With Cash and Irving back in the lineup, State's defense looks completely rejuvenated on paper than without them. Suddenly you've got a skilled defensive tackle exploding up the middle, occupying blockers, instantly making the job of defensive ends Wille Young and Jeff Rieskamp easier. With Irving patrolling the middle you get a hard-hitting linebacker than defends the pass probably better than any linebacker in the league. Having those two back on defense will make a world of difference tonight.

Having Crouch back isn't as big a boost as Cash or Irving, but in a season where depth is at a premium, having another Big Ugly in the trenches will be key to keeping FSU's front seven out of the State backfield. No matter how good your starting five linemen are, if you can't give them some rest at some point during the night they'll be useless when it counts in the fourth quarter. Crouch gives them another skilled blocker at right guard.

Another reason I'm optimistic tonight is that it's Thursday night. The weather's great. The fans will be pumped. I think there will be enough energy in the stadium to keep everyone psyched all game long.

If the ball bounces the right way for State early and the Pack gets ahead at some point or is within striking distance at the end, there's no reason to believe that State can't pull out a big W at home when they need it most.


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Wednesday, October 15, 2008

Injury Report update: Cash, Crouch at 100%; Irving at 75%


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Injury report at PackPride.com


Just in case you haven't heard already, Alan-Michael Cash and Curtis Crouch are both back at 100% heading into tomorrow night's game against Florida State, and linebacker Nate Irving is listed as "probable," which means there's about a 75% chance he'll play.

All three would be welcome additions to the lineup.

(Continues)

Getting Cash back may be the biggest boost for the Pack defense. He was a force in the middle that put heaps of pressure on opposing offensive linemen, running backs and quarterbacks alike. His presence will require FSU's line to double team him a great deal, occupying blockers normally available to assist on protection against State defensive ends Wilie Young and Jeff Rieskamp. Look for Young and or Rieskamp to look more effective tomorrow than they have in previous games.

Also, the (hopefully) more effective pass rush will help our defensive backfield. If Christian Ponder has to hurry his throws, it bodes well for our secondary to snag an errant pass or two.

Having Crouch back to shuffle into the lineup should keep our guards fresher, making them more effective. For an offensive line that was looking improved against BC than they did earlier in the year, his addition is an added bonus.

The return of Nate Irving, depending upon how much playing time he gets, will be one many Pack fans watch closely. Is an Irving at 75% as effective as a Dwayne Maddox at 100%? O'Brien thinks that Irving's playing time will be limited, so it's tough to know just how effective he will be when he is out on the field. No doubt there will be a lot of eyes focused on him when he is.


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Clemson Fan...you should be embarrassed by this


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Hat Tip to the fine folks at 850TheBuzz for bringing this to my attention. Holy crap this is funny.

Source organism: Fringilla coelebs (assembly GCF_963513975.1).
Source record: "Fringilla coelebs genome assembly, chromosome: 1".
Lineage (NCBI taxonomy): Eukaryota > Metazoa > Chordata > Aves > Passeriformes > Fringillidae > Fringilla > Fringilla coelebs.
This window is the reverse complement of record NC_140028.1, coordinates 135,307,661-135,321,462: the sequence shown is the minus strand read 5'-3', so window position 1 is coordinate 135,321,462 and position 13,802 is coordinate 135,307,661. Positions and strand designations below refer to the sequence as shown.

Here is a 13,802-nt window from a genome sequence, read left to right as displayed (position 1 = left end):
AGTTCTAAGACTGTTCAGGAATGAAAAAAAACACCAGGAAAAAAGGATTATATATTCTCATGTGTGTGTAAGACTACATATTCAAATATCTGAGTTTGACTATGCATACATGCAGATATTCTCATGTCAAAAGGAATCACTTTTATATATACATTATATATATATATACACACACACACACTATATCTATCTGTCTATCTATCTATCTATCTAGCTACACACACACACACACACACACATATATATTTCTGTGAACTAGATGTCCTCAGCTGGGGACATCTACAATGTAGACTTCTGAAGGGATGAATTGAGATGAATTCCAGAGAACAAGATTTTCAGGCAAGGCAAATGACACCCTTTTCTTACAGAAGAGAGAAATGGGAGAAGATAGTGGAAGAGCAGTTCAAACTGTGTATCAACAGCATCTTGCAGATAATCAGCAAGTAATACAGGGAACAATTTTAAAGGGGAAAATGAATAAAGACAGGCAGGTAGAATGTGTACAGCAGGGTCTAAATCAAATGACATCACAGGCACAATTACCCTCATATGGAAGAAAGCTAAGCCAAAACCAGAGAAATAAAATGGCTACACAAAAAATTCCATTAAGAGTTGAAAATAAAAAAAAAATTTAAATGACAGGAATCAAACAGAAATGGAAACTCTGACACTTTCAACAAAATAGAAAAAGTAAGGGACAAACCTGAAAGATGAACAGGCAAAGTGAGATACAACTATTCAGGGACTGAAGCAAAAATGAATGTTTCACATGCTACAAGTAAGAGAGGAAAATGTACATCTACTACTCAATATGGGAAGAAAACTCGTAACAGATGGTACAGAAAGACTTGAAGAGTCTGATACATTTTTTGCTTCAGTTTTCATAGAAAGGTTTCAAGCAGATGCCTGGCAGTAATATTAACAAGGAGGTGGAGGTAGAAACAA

I really, REALLY hope no one felt this bad when Herb hit the road (fast forward to about 0:40 or so):


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Q&A with Bill of ScalpEm.com


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Two weeks ago we chatted with Bill of Eagle in Atlanta, so this week we decided to chat up another Bill, he of www.scalpem.com. Scalp 'Em, of course, is a blog devoted to all things Florida State, and we tossed a few questions back and forth regarding the two schools and this week's Thursday night game in Raleigh.


And, of course, BBQ.

You can find my answers to his questions here.

(Continues)

With Tommy Bowden's *cough cough* "resignation" this week, Bobby's now the only Bowden left in the college coaching ranks. What is the opinion of Coach Bowden among FSU fans at the moment? Is it Jimbo time? Will FSU fans be content to let the Bobby versus Joe Paterno "Most Coaching Wins" race play itself out?
I'll be honest there's my opinion, the old school and the new school. My thoughts are that FSU is going to keep Bobby around as long as Bobby wants. President T.K. Wetherell is a football guy that seems to like having his hands in the pot when it comes to the athletic department, and he loves Bobby. I'm sort of resigned to the fact that Bowden is the figure head for as long as he wants to be. The old school will tell you that FSU is lucky to have Bobby, and would like him put on ice when he retires so he can come back from a cryogenic state when FSU needs him in the future. And the new school will tell you that the old man should have gone a long time ago.

So is it Jimbo time? In a way, it already is Jimbo time. While he may not have the head coaching title to himself, it's obvious that Jimbo Fisher has his hands in all the pots. He does tons of interviews, he has control of the offense and he's acting like the head coach of the program. That's good for the program because it gives it a sense of stability since there is no way to know when Bobby will retire.

As for the Bobby vs. JoePa thing, I think the only people that care about that are fans, JoePa and Bobby. I don't think it weighs much of anything when it comes to the athletic departments at PSU and FSU. Frankly I think it's an overrated record anyway.

I'm looking over the numbers and it looks like FSU is back to its old defensive ways...5th in rushing defense nationally, 12th in pass efficiency defense, 2nd in overall defense. The bugaboo continues to be, it seems, the passing game (#83 in pass efficiency), and to an outsider it seems like it's been that way ever since Chris Weinke left back in the 90's. Is that an accurate assessment? Tell me about your thoughts on the current QB situation and how you see it playing out the rest of the year.